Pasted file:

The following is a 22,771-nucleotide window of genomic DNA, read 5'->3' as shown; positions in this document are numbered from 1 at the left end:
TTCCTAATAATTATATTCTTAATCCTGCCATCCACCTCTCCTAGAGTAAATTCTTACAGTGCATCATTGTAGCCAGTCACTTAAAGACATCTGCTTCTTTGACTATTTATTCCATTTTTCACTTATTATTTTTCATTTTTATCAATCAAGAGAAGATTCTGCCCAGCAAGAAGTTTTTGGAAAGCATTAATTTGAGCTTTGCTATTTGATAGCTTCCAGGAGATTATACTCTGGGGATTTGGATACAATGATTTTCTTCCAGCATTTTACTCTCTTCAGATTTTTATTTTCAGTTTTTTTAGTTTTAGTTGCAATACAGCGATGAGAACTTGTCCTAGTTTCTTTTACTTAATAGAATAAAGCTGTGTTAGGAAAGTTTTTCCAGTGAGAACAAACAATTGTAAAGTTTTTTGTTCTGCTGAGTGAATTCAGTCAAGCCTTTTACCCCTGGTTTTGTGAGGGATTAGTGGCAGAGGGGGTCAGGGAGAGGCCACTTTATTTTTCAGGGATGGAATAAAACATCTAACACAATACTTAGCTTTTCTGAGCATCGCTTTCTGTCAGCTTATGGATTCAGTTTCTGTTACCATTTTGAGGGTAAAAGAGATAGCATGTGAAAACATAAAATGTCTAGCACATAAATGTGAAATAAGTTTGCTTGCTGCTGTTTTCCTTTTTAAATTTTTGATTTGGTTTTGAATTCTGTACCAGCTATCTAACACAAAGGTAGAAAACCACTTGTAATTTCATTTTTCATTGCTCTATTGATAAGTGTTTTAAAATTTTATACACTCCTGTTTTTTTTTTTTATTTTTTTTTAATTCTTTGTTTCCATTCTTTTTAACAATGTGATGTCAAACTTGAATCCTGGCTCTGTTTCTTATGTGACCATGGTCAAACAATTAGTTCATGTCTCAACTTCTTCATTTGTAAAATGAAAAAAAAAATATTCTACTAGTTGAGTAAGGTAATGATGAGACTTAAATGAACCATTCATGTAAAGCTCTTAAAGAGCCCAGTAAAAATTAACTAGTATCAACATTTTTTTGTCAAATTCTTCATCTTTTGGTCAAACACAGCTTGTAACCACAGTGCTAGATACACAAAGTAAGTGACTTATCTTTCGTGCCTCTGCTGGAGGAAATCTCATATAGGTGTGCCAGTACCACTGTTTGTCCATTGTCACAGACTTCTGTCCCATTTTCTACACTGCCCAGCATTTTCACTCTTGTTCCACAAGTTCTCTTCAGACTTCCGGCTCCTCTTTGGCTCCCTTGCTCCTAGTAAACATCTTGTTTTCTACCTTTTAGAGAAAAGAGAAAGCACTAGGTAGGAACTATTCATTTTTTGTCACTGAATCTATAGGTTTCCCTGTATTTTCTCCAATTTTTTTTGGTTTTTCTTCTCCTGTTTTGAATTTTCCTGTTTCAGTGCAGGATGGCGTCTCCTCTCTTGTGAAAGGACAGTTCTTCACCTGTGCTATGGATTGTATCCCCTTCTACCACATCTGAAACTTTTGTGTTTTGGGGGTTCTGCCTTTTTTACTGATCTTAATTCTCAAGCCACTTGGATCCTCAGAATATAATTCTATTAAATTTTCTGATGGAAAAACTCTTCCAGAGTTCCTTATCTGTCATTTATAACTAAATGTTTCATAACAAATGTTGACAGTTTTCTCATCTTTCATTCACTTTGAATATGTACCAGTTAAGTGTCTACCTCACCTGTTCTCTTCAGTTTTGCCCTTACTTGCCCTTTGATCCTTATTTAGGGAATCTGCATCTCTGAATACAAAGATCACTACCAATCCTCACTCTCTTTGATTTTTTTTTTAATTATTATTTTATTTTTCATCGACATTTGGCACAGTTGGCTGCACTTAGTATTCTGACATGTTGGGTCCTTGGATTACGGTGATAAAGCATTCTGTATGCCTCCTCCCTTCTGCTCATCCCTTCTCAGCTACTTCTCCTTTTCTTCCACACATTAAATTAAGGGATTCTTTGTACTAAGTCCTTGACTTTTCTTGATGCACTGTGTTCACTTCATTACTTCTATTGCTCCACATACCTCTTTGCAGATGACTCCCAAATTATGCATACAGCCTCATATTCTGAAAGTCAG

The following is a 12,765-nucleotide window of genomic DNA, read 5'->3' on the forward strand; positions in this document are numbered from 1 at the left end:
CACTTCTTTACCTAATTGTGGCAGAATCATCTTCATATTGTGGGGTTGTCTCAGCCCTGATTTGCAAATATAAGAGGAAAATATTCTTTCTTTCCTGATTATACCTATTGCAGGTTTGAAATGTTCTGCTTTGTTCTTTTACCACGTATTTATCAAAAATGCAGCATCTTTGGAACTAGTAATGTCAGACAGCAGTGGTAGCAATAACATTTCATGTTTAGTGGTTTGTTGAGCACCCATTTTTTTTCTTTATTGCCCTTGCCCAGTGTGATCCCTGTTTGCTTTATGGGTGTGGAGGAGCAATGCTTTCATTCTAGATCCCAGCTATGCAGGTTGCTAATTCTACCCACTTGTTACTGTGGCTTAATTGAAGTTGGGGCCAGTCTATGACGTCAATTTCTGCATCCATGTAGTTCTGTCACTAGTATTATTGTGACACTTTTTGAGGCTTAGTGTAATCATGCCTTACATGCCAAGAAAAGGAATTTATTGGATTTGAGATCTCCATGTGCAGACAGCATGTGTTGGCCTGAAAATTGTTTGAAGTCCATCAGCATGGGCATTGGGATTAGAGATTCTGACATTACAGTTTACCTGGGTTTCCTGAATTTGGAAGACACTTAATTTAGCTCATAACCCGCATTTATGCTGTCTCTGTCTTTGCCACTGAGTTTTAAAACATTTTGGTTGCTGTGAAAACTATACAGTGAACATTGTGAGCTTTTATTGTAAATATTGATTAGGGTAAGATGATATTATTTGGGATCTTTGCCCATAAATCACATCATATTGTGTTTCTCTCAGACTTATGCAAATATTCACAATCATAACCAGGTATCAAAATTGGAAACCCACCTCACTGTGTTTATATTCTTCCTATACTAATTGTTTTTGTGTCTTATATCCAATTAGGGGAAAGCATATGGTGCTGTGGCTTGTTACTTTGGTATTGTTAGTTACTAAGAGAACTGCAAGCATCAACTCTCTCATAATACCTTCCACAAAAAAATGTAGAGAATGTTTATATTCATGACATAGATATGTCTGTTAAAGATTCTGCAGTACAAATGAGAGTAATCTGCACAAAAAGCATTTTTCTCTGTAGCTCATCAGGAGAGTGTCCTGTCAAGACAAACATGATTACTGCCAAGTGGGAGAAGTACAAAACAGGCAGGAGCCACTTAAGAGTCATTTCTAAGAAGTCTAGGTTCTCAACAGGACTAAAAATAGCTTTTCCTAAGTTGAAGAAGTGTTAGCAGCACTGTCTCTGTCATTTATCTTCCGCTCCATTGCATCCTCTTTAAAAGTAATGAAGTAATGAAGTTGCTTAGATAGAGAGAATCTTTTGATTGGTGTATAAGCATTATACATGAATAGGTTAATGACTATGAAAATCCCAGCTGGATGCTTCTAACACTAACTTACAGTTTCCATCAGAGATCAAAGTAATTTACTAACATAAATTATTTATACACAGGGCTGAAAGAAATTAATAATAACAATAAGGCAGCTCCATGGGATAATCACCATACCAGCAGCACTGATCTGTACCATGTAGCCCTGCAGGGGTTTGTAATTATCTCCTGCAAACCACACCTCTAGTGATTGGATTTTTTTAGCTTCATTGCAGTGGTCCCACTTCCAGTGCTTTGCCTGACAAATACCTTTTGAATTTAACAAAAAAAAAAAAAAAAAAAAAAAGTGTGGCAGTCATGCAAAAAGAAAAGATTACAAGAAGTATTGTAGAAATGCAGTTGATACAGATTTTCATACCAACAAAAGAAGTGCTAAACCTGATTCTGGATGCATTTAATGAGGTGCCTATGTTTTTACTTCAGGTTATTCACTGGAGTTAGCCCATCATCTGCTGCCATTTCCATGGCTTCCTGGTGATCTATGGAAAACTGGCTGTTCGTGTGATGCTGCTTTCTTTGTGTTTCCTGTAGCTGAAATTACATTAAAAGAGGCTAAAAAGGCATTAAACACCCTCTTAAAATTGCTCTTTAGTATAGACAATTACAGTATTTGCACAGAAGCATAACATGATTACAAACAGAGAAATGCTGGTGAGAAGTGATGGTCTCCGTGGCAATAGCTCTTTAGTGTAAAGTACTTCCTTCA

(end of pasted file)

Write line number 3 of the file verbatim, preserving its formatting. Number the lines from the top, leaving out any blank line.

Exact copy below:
The following is a 12,765-nucleotide window of genomic DNA, read 5'->3' on the forward strand; positions in this document are numbered from 1 at the left end: